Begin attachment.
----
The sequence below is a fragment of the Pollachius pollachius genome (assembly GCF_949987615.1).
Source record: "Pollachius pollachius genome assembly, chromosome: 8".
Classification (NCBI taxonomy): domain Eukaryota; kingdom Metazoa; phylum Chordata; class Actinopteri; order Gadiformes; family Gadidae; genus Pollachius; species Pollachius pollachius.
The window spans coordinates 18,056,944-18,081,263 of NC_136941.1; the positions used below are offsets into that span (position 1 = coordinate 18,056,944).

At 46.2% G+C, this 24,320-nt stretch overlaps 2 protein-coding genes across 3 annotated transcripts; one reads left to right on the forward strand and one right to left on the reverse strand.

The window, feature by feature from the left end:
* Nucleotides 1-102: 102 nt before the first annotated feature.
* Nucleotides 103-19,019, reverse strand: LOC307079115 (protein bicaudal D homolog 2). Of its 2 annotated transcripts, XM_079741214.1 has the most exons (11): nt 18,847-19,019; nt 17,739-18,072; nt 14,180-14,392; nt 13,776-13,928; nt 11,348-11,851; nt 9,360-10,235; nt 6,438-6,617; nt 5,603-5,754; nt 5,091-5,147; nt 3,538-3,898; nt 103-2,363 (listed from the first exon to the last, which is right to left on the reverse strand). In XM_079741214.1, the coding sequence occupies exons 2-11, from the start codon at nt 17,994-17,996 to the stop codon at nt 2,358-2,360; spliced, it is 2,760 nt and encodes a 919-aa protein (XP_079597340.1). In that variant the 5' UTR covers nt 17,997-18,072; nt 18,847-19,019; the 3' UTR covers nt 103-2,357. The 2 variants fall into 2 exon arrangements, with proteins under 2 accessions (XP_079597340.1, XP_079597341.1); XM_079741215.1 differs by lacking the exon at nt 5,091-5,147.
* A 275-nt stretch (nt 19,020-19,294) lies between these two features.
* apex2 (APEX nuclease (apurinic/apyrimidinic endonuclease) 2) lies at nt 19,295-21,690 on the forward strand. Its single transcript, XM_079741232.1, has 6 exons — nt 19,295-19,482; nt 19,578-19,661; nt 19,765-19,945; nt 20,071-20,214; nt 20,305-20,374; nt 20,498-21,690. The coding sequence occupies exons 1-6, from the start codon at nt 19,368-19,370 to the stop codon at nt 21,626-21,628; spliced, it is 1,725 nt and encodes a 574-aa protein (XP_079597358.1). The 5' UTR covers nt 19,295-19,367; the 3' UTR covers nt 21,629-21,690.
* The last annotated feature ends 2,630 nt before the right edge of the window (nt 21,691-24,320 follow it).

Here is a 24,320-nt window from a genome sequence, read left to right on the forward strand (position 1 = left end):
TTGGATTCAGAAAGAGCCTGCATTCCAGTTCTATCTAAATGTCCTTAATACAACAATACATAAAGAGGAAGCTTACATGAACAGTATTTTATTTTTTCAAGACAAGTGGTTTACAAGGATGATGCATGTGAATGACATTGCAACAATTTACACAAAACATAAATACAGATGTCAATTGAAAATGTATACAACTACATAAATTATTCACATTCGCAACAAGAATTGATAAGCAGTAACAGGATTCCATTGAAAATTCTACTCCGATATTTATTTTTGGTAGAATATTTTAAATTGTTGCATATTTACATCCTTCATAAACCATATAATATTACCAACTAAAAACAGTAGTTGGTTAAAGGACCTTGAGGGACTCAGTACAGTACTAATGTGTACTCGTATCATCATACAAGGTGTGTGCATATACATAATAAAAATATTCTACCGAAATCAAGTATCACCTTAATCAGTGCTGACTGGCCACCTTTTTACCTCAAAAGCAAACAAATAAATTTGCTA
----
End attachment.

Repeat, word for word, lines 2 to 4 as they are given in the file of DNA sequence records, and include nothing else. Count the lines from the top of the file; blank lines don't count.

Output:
Source record: "Pollachius pollachius genome assembly, chromosome: 8".
Classification (NCBI taxonomy): domain Eukaryota; kingdom Metazoa; phylum Chordata; class Actinopteri; order Gadiformes; family Gadidae; genus Pollachius; species Pollachius pollachius.
The window spans coordinates 18,056,944-18,081,263 of NC_136941.1; the positions used below are offsets into that span (position 1 = coordinate 18,056,944).